Information and Computer Science — UC Irvine — David G. Kay — Informatics 131
FOURTH HOMEWORK (MINI-PROJECT)
This assignment is a long one with many parts, some involving third parties
and others involving unfamiliar software, so you'll need to start early
and allow for the inevitable stumbling blocks. This assignment is worth about 50% of the overall assignment score in the class.
Summary: Evaluate the usability of
a website or application chosen from the alternatives below and propose a validated
redesign of the site or application. The alternatives are
- The ICS Undergraduate Education site, www.ics.uci.edu/ugrad/. This site serves as the main source of academic information about the School of ICS at UCI.
- UCI's WebReg, www.reg.uci.edu/webreg (possibly including parts of WebSoc, http://websoc.reg.uci.edu/).
Customer-operated checkout stations (as deployed at many large grocery stores and other retail establishments)
If you have a fourth alternative you'd like to work on, check with us right away.
This assignment has three phases: Evaluate
the existing site or application, redesign it to improve the shortcomings you identified
(including user tests of the new design), and propose the new design to
the individual or organization in charge. Be sure to read the entire assignment right away so
you're aware of everything that's involved.
You will work on this assignment in groups
of three or four. We estimate that the increase in coordination and communication
necessary in a four-person group roughly equals the decrease in individual
workload over a three-person group and we expect that the products of three-person groups will be
at least as complete and thorough as the results of four-person groups. In forming your groups, it would be wise to compare schedules, other obligations, and level of commitment to the class; your work will go most easily if all group members are roughly compatible in these respects. All members of the group will receive the same score (unless there are circumstances more extraordinary than any I've run into in the past).
Each of the alternatives poses its own challenges, which your group needs to handle as best it can. WebReg, for example, is a "live" system; you can only test aspects of it that you're actually authorized to use. The checkout stations are also "live"; it would probably be wise to observe their operation only when the store isn't busy and only after getting permission from the store management (imagine how you'd feel if you were a customer with a bunch of people hanging around the checkout station watching you and taking notes).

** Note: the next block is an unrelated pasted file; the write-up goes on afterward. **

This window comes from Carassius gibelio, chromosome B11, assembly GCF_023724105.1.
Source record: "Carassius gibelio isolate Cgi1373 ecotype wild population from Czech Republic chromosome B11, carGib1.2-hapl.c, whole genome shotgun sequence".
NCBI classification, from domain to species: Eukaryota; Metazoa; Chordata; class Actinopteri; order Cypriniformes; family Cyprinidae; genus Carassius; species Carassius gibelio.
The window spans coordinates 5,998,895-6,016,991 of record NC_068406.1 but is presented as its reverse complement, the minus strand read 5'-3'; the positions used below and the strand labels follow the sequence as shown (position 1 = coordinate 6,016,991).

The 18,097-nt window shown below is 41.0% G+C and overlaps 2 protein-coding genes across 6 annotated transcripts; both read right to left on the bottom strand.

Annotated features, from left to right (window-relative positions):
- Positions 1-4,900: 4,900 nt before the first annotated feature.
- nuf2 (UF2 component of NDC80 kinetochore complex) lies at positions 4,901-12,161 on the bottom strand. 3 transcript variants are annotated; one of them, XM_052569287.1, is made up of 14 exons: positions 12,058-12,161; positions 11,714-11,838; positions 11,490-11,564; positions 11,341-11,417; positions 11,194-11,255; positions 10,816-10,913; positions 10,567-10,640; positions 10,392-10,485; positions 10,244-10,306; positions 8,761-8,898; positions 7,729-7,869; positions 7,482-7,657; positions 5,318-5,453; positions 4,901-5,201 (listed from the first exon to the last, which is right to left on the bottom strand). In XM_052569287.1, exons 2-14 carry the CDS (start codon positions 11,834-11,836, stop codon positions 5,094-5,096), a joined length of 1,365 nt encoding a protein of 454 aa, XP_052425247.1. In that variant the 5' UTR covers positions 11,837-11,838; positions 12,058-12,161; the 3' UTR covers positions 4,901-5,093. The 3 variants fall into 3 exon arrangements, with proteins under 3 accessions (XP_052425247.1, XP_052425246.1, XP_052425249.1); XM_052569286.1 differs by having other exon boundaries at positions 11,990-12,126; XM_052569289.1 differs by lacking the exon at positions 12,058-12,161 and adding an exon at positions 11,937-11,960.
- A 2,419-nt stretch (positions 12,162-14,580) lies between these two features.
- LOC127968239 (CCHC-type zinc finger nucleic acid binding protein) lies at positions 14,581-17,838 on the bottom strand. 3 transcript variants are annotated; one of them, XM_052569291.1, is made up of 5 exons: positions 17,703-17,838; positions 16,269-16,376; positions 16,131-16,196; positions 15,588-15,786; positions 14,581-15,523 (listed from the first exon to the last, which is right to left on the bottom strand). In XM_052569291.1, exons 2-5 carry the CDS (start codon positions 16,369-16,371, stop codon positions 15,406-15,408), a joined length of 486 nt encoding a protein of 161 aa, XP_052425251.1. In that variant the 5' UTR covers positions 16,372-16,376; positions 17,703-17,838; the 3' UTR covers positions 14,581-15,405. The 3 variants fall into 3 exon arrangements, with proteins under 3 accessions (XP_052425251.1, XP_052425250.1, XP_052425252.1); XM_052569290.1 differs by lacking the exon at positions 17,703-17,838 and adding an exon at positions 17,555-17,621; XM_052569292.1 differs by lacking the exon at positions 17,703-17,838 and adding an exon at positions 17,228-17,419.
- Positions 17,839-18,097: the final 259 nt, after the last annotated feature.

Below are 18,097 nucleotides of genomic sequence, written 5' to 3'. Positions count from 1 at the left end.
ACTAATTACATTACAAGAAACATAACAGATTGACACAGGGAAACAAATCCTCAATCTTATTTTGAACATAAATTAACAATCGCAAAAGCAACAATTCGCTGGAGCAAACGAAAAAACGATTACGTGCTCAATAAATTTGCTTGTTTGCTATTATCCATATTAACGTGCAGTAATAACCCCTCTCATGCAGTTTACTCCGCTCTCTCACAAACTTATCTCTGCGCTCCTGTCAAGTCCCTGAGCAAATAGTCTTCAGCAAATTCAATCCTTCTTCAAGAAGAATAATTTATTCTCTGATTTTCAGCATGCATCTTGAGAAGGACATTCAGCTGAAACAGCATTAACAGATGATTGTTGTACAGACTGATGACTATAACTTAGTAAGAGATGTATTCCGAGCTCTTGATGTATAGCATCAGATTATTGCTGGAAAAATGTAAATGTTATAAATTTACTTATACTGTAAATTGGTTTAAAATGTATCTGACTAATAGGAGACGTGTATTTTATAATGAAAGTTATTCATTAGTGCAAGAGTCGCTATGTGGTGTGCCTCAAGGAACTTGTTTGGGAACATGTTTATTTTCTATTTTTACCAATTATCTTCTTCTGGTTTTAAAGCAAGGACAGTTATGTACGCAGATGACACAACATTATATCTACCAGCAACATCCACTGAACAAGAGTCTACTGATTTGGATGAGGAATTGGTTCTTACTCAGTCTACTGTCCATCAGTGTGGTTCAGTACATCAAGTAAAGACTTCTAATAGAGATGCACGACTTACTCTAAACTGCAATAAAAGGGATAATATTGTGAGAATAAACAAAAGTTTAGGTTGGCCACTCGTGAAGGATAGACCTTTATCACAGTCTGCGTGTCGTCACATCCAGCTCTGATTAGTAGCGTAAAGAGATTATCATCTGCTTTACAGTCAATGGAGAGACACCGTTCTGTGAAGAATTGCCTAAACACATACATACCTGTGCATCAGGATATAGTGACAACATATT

As in past assignments, when we give page
counts here we're referring to single-spaced text in 10- or 12-point
type with one-inch margins. We encourage helpful illustrations, but illustrations
do not count towards the page limits.
Part I: Evaluate the existing site
Determine three or four typical tasks that a user might
perform on the site or with the application (e.g.,
find out when you can make an appointment with a counselor or whether you can take Informatics 131 on a P/NP basis). Choose tasks that
are realistic, broadly representative of what users might want to do on
the site, and substantial enough that the user can't complete them with
just a few clicks in a minute or two. (The design changes you will propose in the next part should be based on the flaws you identify in this evaluation. If you already have in mind some particular changes, choose user tasks now that you think will point up problems that your contemplated changes will address.)
Find at least three people who aren't enrolled
in our class but who might be typical users of your site or application. Have each person, one at a time, do a walkthrough of the
site, attempting to complete each of your three or four tasks. Follow the walkthrough
guidelines discussed in class and in the book: Encourage the users to narrate
what they're thinking and what problems or questions they're encountering.
One team member should encourage the user to talk through the process (using
non-judgemental, non-leading prompts); the other(s) should observe and take
notes on the difficulties that come up. One good way to summarize the results of these walkthroughs would be to create a table with a row for each user and a column for each task; in the cells, write what happened with that user on that task: mistakes, questions, time taken, clicks or keytrokes required [not all of those, but whichever are relevant to your testing].
For web sites, use the guidelines in the Farkas & Farkas paper
(which you read as part of the previous assignment) to categorize the usability
problems your users encountered. For other applications, use Farkas & Farkas where appropriate and otherwise use other guidelines from the course.
Write a usability evaluation report of at
least two and at most three pages, which could include the table mentioned above. Describe very briefly what your evaluation
process was and at more length what results you found, referring to the
Farkas guidelines where applicable. This will eventually